8. #8

    Join Date
    Feb 2003
    Location
    Melbourne, Victoria, Australia, Australia
    Posts
    8,980

    Default

    Bel has an allergy though so it looks like it might not be an option...?
    Kelly xx

    Creator of BellyBelly.com.au, doula, writer and mother of three amazing children
    Author of Want To Be A Doula? Everything You Need To Know
    Follow me in 2015 as I go Around The World + Kids!
    Forever grateful to my incredible Mod Team and many wonderful members who have been so supportive since 2003.

  9. #9

    Default

    I started off at 50kgs when i fell pregnant and i hit 82kgs. My DS was so big for me that i ended up at 7 months having fractured ribs. And i worked everyday of my pregnancy hairdressing till 8 days before i had him. I went 4 days over, and i wanted to be induced, but he said to go home and either go for a walk or have sex....GREAT. my waters broke that morning at 2am.My DS head also crowned and because his heartbeat slowed down they pushed him back in and did an emergency C section. Right or wrong i dint care as long as my DS was ok. At my last OB visit (he is a private DR in brisbane very popular, and has since retired as he has been practising forever) he said to me as you can hardly move i personally think this bub is going to big for a girl of my size. You could tell by just looking at me, trust me. he advised at my last visit that i should take an epi as soon as they offer it to me as he thought i would struggle. And thats what i did. I was a private patient at the mater in brisbane and they were so awesome. I was 22 and i had no idea what to expect. He let me go as long as i could hoping i could have a vaginal birth but obviously after my DS getting a bit distressed aswell i wasnt meant to go that way. My OB did everything i wanted, and my point i was trying to say is "YOU NEVER KNOW WHAT WILL HAPPEN" My sister has 2 beautiful children both born naturally, my sister had her son at 3am and was home 10am getting my neice lunch. So you just have no idea whether you will need drugs or not.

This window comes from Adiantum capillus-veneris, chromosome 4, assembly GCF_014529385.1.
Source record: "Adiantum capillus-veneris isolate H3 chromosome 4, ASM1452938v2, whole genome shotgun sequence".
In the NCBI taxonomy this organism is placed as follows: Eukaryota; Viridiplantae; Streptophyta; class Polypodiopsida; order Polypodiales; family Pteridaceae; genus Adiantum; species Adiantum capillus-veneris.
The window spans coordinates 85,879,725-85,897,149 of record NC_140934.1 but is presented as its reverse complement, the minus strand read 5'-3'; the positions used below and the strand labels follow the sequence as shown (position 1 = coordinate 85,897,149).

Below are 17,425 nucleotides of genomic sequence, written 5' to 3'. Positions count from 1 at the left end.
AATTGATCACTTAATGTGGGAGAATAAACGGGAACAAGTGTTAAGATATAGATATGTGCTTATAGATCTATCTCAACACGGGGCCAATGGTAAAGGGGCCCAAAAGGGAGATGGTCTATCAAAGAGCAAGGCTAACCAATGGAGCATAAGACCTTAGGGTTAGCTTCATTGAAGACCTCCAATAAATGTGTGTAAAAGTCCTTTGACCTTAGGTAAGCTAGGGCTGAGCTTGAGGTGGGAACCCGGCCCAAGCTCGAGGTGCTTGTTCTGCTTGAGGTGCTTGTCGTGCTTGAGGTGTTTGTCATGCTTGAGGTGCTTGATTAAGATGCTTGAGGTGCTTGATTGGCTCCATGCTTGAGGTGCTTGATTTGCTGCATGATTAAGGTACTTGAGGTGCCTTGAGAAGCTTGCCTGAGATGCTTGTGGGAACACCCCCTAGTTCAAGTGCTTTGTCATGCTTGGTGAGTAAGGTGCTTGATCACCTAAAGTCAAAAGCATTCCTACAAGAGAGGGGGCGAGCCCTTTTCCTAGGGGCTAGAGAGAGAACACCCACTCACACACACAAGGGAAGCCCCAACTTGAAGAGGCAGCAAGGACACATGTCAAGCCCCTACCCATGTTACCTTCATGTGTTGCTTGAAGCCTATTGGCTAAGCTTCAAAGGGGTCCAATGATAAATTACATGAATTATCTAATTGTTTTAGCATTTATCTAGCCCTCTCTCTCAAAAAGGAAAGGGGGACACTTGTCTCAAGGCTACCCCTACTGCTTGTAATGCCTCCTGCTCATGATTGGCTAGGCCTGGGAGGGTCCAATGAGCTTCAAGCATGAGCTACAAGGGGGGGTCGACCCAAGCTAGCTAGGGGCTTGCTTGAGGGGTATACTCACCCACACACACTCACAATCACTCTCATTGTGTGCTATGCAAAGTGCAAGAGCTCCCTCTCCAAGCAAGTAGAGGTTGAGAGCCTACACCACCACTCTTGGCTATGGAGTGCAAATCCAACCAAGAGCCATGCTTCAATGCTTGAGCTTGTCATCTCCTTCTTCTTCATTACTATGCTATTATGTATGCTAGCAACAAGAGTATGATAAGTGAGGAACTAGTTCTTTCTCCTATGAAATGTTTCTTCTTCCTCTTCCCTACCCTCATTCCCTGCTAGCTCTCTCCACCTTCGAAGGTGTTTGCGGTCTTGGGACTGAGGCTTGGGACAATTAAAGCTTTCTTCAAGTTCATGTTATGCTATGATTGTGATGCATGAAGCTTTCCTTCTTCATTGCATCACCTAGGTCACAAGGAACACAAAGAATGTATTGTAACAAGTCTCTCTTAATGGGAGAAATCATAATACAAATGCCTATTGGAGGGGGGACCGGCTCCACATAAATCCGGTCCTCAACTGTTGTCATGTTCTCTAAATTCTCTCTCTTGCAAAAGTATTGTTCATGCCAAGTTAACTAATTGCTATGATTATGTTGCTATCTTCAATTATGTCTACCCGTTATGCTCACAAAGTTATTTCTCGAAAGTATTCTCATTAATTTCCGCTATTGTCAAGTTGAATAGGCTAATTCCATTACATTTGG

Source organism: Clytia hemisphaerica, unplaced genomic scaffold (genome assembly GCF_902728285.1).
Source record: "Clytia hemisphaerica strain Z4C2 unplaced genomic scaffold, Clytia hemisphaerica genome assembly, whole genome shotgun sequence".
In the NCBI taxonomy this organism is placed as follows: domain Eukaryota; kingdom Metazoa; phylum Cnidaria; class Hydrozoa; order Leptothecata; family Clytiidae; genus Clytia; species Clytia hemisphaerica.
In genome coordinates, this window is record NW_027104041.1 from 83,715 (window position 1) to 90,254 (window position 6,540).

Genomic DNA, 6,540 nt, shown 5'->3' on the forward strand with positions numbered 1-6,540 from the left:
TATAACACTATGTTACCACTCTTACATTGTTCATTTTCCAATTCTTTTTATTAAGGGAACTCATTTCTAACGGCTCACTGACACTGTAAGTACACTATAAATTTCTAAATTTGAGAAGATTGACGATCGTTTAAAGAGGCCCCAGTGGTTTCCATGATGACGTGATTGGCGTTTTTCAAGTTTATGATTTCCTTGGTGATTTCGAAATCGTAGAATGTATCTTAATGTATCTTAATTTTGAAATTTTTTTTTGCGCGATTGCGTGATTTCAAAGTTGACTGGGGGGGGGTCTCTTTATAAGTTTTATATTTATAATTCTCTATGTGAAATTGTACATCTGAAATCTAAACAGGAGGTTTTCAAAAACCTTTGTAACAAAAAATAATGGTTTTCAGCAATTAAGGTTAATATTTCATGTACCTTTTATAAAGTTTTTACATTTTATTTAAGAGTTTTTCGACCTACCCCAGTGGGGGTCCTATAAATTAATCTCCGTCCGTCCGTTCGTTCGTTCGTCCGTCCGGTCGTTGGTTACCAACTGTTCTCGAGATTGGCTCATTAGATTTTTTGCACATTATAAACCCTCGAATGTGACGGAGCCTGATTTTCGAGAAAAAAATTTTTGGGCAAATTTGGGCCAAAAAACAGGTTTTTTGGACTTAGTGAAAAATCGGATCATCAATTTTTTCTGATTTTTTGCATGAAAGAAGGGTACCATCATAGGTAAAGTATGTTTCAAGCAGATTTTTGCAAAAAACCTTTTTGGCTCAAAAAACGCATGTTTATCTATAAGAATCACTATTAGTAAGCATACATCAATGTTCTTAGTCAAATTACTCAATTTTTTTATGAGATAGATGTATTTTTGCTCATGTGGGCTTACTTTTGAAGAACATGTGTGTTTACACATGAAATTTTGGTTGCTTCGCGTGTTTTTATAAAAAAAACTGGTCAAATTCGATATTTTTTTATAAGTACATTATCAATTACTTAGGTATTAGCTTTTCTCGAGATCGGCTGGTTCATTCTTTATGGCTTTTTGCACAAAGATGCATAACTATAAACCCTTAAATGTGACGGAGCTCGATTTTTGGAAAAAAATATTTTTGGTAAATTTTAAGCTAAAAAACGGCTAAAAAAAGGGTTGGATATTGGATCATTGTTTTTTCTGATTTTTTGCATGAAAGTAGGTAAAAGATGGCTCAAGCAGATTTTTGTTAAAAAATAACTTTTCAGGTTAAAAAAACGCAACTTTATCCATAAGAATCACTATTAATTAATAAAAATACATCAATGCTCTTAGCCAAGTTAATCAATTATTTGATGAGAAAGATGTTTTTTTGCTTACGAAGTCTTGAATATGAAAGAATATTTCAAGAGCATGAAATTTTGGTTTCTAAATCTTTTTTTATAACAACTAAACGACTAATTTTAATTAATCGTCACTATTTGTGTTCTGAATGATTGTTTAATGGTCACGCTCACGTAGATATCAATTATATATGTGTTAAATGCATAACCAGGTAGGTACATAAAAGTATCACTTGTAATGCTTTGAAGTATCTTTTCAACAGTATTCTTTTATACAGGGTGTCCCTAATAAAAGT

10. #10

    Join Date
    Feb 2003
    Location
    Melbourne, Victoria, Australia, Australia
    Posts
    8,980

    Default

    wow tommygirl - how big was your son? I have had smaller babies, but my mum reckons smaller babies are harder to push out as bigger babies tend to do more of the work hehehe! Just goes to show you how we perceive things I guess!